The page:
Reviews by heerox328
An amazing ending to an amazing trilogy.heerox328 | July 28, 2014 | Review of Mass Effect 3 (NA)
Mass Effect 3 was a controversial installment in the trilogy, largely due to how the experience ended. Do not let the hate and negativity dissuade you from what is arguably one of the greatest trilogies ever created. The ending is phenomenal, and in a period where there is no right or wrong choice, and each choice will have profound consequences, it's up to the player to choose how the galaxy will continue.
Mass Effect 3 continues the amazing plot, story, and character development the series has always been known for. All previous companions make a comeback and their stories are rightfully concluded before the ending of the game. Combat is refined and has been expanded, providing new opportunities and choices for the player.
The overall scale of conflict in Mass Effect 3 is absolutely massive and dwarfs anything that was done by its predecessors. This is one ride that will keep you engage, immersed, and ultimately leave you so profoundly moved, you realize you just witnessed something truly special. Above all else Mass Effect 3 is more than just a game. It's a true masterpiece on a variety of levels and just goes to show what is truly possible when amazing storytelling, voice acting, and personal choice can truly impact the experience in ways we never thought was possible.
If you have not played this game, you are doing yourself a disservice. Pick up Mass Effect 3 now and experience what is probably the greatest story-driven, science fiction franchise ever created in video games.
Not perfect, but has potential.heerox328 | July 17, 2014 | Review of Dishonored
Dishonored very much reminds me of Metro 2033. It is a game that has a rich and interesting universe, while having a lot of potential of truly being special. In some aspects, Dishonored is great. In others, it somewhat fails to deliver. 4A Games was able to deliver the true experience we wanted with Metro Last Light, and I'm curious if Arkane Studios would be able to rectify the issues Dishonored suffered in a sequel. Anyways, I'll address the pros and cons below:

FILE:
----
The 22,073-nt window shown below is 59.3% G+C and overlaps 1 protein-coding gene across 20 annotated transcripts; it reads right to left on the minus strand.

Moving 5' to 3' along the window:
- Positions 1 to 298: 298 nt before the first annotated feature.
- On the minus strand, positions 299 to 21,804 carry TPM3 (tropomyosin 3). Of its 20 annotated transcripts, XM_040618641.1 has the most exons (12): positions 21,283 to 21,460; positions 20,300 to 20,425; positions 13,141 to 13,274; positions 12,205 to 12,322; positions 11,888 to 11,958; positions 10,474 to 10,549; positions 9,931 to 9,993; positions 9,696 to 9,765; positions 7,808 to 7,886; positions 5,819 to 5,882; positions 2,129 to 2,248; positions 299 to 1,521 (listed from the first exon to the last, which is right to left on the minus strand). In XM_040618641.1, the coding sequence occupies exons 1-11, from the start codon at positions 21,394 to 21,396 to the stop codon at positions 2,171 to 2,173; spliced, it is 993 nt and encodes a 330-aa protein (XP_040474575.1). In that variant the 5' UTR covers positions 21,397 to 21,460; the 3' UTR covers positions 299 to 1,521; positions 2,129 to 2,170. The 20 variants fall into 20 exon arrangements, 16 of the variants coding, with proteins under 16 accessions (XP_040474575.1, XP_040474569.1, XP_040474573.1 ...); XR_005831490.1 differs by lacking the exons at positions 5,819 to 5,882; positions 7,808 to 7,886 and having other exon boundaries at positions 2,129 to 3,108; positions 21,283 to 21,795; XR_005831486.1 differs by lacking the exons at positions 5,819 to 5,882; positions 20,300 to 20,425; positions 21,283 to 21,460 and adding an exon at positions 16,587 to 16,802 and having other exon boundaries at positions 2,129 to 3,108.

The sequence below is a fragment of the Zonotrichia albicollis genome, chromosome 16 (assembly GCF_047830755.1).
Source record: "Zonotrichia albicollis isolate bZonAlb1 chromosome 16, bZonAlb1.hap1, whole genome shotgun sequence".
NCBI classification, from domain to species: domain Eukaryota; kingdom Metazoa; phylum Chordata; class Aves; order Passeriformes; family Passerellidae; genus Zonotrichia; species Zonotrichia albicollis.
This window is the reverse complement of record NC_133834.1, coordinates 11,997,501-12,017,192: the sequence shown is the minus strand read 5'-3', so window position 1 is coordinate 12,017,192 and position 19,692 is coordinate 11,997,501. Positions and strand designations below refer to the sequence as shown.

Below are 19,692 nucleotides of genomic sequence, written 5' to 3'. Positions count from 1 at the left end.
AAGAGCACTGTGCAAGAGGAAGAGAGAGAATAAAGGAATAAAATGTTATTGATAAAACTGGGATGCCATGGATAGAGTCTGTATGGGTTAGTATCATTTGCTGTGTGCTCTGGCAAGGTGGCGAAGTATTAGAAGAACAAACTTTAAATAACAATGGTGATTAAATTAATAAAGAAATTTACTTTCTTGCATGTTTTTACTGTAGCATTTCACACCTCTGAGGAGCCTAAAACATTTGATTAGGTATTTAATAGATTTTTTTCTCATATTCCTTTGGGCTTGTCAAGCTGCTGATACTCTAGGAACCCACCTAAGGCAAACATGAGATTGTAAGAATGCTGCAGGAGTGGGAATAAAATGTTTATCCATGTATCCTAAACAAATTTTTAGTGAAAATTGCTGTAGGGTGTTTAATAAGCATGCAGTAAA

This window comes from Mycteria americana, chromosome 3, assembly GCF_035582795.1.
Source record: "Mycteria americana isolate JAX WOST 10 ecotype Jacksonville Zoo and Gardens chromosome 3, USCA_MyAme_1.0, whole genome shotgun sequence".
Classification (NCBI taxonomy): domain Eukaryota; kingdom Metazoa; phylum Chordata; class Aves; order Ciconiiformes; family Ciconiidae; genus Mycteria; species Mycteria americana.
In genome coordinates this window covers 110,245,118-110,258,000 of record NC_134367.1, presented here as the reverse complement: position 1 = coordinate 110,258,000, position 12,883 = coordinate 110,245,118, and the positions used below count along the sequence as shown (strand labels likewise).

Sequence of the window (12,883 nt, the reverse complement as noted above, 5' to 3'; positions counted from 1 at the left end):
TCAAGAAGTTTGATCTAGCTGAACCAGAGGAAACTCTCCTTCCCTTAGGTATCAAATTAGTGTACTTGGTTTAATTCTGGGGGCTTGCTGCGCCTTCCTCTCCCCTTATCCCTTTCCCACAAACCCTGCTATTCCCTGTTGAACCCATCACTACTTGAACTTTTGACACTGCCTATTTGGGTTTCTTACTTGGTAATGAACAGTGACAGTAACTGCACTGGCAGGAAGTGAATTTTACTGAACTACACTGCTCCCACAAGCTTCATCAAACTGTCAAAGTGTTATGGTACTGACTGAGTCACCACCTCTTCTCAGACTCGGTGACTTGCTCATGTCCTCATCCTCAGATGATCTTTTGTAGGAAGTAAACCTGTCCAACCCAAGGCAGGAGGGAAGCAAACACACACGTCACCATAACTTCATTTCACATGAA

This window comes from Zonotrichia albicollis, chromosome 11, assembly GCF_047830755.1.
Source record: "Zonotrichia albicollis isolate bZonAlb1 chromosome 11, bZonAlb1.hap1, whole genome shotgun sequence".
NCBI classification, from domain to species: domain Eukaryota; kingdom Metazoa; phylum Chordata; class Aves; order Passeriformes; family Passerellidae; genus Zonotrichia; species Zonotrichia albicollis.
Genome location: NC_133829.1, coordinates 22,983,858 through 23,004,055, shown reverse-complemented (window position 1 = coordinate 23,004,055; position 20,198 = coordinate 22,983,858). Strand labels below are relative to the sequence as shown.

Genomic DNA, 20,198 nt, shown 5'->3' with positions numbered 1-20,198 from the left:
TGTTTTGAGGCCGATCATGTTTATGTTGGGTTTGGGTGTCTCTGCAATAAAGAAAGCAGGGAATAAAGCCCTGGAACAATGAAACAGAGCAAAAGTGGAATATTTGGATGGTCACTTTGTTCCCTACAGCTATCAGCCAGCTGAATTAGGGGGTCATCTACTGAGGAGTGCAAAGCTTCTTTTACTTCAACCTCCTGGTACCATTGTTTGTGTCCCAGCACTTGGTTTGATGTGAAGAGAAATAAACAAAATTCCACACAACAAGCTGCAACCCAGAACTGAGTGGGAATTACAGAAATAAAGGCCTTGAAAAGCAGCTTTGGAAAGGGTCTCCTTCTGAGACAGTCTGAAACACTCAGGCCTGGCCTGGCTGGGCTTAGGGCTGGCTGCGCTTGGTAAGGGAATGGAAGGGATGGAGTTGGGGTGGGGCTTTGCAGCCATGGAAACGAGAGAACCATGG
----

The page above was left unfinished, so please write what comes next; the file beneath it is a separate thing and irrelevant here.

Pro* - Great sandbox and environment verticality: One of the areas Dishonored excels well in, despite being rather linear, is a great deal of choice in how you move in the environment. You will often find yourself either climbing roofs, sneaking through buildings, or moving underground. How you move and where you go is really up to you.
Combat with variety: Whether you want to use range, go in close and personal, or set traps, there are a variety of tools at your disposal that can keep combat interesting.
Interesting characters: One potential strong point is the variety in character personality and the various motivations that compel them to action. You meet all sorts of characters that can help with the pacing of the experience.
Powers, enhancements, and bone charms: Mixing in magic actually gives Dishonored a unique experience. Some of the powers are worthless, but others such as night vision and blink are invaluable. Enhancements are just powers that are passive-oriented rather than active, which are useful. While many of the bone charms seem to be worthless, there are a few that can actually improve game play, such as knocking an enemy unconscious faster, if you want a low chaos score.
Your actions have impact: What is actually really compelling about Dishonored is your actions, largely in whether you kill or spare enemies, has a major impact on the experience. It will change how people perceive you and can even go as far as determining how many weepers and rats are around, and even manipulate the setting and tone of the environment and how the story plays out. The latter is most apparent in the final mission.